India: Nurturing Competition in a Rapidly Evolving Digital Space
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Developments in Indian competition law and digital markets
As competition regulators worldwide enhance their scrutiny and regulation of major technology players, the Competition Commission of India (CCI) is calibrating its approach to the needs of the emerging digital economy in India. The cost of error is high: a 2023 report by the Indian National Association of Software and Service Companies reported that India is currently the third largest host for tech start-ups globally (after the United States and China), with over 27,000 active tech start-ups, of which over 1,300 were introduced in 2022 alone.
Antitrust regulators globally are grappling with the pace at which enterprises innovate and compete. In India, the CCI has been entrusted with the responsibility of fostering competition and enabling market correction without hampering innovation and growth. Over the past few years, it has assessed transactions and antitrust issues across various digital economy segments, including digital payments, travel booking platforms and digital advertising, examining the real degree of contestability in each instance.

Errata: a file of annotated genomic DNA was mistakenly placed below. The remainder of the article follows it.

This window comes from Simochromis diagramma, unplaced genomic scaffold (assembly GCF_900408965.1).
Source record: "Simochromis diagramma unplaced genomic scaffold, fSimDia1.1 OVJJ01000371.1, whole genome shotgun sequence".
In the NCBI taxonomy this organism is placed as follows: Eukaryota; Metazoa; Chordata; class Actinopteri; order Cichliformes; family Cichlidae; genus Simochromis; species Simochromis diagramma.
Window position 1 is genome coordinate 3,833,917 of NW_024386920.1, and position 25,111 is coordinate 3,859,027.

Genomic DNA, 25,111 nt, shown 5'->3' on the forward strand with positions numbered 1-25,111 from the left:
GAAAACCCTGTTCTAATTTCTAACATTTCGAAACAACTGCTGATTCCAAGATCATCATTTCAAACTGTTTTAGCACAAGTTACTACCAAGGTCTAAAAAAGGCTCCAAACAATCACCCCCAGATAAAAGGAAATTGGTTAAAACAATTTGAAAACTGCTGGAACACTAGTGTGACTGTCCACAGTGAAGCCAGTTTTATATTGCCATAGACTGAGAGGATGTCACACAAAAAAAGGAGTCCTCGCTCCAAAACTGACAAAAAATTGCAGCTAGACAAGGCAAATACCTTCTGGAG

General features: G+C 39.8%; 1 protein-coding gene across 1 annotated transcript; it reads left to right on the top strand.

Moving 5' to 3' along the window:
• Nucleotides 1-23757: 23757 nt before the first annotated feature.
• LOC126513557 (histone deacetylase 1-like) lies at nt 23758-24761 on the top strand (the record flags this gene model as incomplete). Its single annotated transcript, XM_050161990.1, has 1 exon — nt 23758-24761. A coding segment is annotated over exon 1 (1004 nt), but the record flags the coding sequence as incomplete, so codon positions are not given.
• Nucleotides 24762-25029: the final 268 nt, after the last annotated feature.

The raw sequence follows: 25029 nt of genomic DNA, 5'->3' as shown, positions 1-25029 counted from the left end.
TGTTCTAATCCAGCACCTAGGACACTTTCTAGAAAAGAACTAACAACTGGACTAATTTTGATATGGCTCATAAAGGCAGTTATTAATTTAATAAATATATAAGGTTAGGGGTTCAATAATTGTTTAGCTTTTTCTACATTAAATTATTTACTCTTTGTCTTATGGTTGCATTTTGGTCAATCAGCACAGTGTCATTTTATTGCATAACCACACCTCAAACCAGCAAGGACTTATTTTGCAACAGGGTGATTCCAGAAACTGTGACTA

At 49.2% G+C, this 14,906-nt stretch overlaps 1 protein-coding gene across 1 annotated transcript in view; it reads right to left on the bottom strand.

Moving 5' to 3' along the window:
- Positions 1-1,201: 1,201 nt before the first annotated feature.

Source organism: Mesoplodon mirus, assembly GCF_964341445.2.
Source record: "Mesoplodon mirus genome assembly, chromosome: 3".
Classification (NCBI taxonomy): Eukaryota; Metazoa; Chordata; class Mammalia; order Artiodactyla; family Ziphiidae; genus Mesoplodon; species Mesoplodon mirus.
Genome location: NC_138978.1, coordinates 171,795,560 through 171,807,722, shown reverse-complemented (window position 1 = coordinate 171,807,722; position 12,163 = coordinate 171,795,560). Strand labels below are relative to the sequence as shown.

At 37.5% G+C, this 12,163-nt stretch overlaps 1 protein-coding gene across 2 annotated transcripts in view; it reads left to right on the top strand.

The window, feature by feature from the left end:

The Indian government has recently amended the 14-year-old Indian Competition Act, 2002 to make it consistent with international best practices and address emerging digital market issues. The Indian government is also contemplating an ex ante regulatory framework potentially modelled on the European Commission’s Digital Markets Act (DMA), to apply to ‘systemically important digital intermediaries’ (SIDIs), in addition to the existing competition law regime in India.
We highlight below the recent key developments of competition law in digital markets, in light of the evolving digital economy landscape of India.
The CCI’s assessment of competition in digital markets
In 2020, the CCI approved Facebook’s acquisition of a 9.99 per cent shareholding in Jio Platforms Limited (Jio), a competing telecommunications provider, after noting that although the parties had strong incentives to share complementary user data, any anticompetitive conduct resulting from such data sharing could be taken up as an antitrust concern at a later stage (Facebook/Jio). Later that year, the CCI approved Google’s investment in Jio, wherein it had acquired a 7.73 per cent shareholding, board representation and certain other affirmative and information rights. In line with its approach in Facebook/Jio, the CCI noted that any anti-competitive conduct resulting from the transaction could be addressed at a later stage, regardless of the CCI’s approval of the same (Google/Jio).